2

So I have my service unit (runs some node code) and my timer unit Service:

[Unit]
Description=foo

[Service]
Type=oneshot
ExecStart=/home/ubuntu/services/foo/start.sh

Timer

[Unit]
Description=foo timer 

[Timer]
OnBootSec=0min
OnCalendar=*-*-* 05:01:00 UTC 
Unit=foo.service 

[Install]
WantedBy=multi-user.target

I understand that systemctl start foo.timer , will start the timer unit but not the service unit immediately (without reboot) and systemctl enable foo.timer will not start the timer unit but start it when the system boots up.

I wanted to start the timer immediatey so I used the former. It did start the timer but it also started my foo.service as I started the timer even though the OnCalendar conditions were not met. It still started correctly at the OnCalendar time, too (I was testing so I chose a time in the near future).

I'm wondering if there is anything in my unit file causing this. I thought that starting the timer would not start the service but only start the service when the condition is fulfilled in the timer.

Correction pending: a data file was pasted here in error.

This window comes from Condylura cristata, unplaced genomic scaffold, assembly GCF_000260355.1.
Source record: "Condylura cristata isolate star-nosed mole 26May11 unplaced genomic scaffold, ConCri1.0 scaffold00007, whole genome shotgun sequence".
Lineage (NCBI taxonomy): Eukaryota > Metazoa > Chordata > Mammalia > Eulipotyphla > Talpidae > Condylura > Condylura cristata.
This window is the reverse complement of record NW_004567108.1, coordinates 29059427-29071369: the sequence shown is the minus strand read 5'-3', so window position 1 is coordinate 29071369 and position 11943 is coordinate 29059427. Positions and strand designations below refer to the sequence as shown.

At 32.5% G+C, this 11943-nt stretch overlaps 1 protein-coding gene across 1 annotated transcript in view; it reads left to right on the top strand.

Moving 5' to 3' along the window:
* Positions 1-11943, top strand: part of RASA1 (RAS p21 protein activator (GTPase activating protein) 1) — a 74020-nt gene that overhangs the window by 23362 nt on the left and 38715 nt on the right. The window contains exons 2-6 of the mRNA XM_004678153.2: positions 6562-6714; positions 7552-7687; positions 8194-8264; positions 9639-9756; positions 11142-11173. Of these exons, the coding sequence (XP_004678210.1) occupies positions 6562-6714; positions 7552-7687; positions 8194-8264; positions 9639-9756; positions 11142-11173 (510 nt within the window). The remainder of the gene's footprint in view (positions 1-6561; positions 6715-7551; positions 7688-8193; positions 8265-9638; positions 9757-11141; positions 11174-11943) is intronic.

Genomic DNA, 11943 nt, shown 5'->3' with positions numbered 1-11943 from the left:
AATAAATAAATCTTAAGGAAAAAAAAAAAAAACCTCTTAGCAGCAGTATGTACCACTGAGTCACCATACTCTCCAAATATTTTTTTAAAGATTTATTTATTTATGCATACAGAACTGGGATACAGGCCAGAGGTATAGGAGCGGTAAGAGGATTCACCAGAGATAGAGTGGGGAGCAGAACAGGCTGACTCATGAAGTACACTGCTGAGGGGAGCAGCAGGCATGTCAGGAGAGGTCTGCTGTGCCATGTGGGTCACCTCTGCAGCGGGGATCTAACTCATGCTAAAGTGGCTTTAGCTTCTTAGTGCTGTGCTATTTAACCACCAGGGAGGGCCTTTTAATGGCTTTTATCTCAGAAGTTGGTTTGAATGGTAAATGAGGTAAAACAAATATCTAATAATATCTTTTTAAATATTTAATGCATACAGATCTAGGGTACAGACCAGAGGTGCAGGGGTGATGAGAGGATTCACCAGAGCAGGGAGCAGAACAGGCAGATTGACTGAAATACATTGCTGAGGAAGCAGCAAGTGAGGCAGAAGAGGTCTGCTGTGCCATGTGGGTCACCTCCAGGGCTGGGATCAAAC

I did also test the system enable way and that one actually did behave correctly. I enabled my foo.timer. Reboot the system. Timer was active and service wasn't immediately. When the OnCondition time came, the service ran.

3

From systemd.timer(5):

If a timer configured with OnBootSec= or OnStartupSec= is already in the past when the timer unit is activated, it will immediately elapse and the configured unit is started. This is not the case for timers defined in the other directives.

Since your timer unit sets OnBootSec=0min, it will always start the service unit immediately.

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